Johns Hopkins Health - Fall 2008 - (Page 6)
A nxiety is on the rise in c h i ldren. i dentifying A nd t r e At i n g i t eAr ly c An Avo i d b ig p ro bl ems l At er o n anxious All in the Family research shows compelling evidence that anxiety has a genetic basis, which means that children of anxious parents are at a higher risk for developing anxiety disorders. A Johns hopkins study showed that family-based preventive interaction helps. if you’re a parent with a history of anxiety who is interested in participating in a similar study, please call 410-955-1544. g e t t i ng W hen he was barely 7, one boy brooded about death and worried that his grave might not be alongside his mother’s. Then he refused to ride the bus and dreaded the beginning of the school week. another boy, age 13, went to the er twice with panic attacks, complained of headaches and stomachaches, and compulsively checked his heart rate because he was concerned about overexerting himself. In both cases, the parents were confounded, left searching for a cause and wondering, “where is this coming from?” but in the vast and complex spectrum of childhood anxiety disorders, that kind of thinking is futile, says Johns hopkins child psychologist Golda Ginsburg, Ph.D. In fact, parents may create their own anxiety trying to figure it out. | 6 | johns hopkins health fall 2008 hopkinsmedicine.org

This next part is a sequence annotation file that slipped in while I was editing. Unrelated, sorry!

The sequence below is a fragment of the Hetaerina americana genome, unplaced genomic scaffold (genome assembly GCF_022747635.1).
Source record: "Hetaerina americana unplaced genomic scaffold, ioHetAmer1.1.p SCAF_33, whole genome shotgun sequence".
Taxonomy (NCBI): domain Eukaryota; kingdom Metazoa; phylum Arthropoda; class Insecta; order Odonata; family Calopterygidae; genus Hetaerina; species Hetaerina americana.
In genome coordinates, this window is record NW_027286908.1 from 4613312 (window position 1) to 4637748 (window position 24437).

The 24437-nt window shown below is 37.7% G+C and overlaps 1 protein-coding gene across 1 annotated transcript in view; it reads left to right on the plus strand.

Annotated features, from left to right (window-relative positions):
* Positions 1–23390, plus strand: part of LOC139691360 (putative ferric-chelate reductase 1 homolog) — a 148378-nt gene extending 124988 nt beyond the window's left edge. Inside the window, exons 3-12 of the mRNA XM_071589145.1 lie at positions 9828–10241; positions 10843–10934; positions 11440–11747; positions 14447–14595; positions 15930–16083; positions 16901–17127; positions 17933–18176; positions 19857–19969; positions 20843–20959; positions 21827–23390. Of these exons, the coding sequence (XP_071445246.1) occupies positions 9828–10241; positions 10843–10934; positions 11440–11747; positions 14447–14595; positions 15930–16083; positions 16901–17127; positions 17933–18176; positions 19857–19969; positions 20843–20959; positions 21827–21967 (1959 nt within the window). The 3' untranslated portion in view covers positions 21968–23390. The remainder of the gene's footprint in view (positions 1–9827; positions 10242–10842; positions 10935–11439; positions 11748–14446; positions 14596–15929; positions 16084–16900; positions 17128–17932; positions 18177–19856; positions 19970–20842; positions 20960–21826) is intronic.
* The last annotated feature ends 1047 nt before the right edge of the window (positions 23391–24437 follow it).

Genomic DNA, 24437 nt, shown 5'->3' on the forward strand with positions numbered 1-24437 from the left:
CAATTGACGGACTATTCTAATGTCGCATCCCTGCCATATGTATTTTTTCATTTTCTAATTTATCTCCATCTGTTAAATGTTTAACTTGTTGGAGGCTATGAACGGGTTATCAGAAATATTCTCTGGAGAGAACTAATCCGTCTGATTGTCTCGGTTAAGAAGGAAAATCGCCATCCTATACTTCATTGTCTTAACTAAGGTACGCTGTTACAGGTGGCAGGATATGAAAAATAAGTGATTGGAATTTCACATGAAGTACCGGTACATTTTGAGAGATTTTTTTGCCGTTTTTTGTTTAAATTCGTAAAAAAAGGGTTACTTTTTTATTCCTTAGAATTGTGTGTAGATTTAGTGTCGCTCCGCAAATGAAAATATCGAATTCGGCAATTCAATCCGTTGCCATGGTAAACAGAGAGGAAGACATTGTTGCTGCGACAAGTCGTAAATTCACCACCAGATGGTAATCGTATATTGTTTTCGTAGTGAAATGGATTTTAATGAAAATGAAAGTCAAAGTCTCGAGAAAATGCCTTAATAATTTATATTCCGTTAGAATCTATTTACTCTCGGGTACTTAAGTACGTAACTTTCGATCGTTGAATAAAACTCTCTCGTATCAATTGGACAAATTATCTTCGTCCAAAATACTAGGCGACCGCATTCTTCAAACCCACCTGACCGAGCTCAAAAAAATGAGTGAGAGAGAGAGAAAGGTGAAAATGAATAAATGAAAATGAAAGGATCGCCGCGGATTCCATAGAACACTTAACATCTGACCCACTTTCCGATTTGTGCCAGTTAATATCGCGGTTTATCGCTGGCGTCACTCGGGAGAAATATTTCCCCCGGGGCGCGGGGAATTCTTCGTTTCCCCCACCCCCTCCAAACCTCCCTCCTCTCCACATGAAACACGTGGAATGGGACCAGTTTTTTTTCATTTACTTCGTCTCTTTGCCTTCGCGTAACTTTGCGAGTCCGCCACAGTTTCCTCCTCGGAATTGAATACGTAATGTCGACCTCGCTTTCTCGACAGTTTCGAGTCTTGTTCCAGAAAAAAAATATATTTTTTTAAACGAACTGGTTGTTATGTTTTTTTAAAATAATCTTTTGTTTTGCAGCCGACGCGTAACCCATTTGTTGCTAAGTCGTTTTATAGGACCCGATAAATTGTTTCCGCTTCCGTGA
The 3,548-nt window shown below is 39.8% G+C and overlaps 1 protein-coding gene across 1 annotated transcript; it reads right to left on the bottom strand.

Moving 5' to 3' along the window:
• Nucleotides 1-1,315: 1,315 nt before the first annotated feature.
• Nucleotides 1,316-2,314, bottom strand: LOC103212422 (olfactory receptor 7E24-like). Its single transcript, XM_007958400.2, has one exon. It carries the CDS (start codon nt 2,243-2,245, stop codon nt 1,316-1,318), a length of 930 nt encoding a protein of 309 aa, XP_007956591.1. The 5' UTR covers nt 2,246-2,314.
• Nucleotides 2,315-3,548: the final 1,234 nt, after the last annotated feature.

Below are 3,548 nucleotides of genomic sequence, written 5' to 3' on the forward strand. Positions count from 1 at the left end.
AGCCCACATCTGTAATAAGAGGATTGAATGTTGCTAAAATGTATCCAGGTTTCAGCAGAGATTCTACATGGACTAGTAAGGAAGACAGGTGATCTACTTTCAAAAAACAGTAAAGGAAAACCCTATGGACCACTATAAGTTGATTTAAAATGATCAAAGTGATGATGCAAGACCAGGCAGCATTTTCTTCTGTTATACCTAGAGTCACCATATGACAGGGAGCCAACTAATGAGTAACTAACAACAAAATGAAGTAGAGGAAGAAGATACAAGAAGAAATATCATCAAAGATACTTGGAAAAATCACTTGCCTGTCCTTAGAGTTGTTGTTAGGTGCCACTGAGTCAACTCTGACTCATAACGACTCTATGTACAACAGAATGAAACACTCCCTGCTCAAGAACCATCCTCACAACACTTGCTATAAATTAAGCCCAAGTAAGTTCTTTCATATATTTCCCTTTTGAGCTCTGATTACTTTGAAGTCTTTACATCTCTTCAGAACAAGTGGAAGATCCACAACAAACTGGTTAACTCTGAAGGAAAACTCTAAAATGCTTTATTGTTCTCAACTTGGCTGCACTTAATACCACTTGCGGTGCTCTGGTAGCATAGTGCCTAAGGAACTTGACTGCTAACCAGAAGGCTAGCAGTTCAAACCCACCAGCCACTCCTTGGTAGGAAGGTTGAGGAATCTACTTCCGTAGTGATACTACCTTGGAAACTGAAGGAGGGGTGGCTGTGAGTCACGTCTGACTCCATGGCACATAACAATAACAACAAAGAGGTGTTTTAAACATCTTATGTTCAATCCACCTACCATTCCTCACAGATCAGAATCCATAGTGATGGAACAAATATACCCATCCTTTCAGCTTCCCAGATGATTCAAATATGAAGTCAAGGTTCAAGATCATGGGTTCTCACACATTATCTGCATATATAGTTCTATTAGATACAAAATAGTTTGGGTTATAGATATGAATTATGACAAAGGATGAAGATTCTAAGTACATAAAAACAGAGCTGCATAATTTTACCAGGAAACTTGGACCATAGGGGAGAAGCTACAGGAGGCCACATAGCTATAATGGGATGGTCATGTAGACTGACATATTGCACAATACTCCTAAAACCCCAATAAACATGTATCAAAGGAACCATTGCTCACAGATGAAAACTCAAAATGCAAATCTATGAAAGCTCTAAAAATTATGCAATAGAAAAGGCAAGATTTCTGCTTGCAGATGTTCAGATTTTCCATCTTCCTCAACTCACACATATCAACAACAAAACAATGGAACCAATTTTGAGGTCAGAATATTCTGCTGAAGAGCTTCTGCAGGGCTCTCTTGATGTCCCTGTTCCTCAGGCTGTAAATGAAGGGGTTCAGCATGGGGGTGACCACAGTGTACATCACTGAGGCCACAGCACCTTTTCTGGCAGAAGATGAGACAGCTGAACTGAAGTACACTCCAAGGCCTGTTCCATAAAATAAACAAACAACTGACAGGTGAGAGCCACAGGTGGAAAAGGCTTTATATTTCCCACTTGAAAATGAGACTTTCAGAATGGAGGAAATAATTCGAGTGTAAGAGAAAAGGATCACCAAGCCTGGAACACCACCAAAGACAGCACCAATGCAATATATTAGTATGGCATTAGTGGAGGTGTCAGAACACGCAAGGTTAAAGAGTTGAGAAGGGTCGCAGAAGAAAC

Table of Contents for the Digital Edition of Johns Hopkins Health - Fall 2008
John Hopkins Health - Fall 2008
Pelvic Organ Prolaose
Device of a Lifetime
Johns Hopkins Health - Fall 2008
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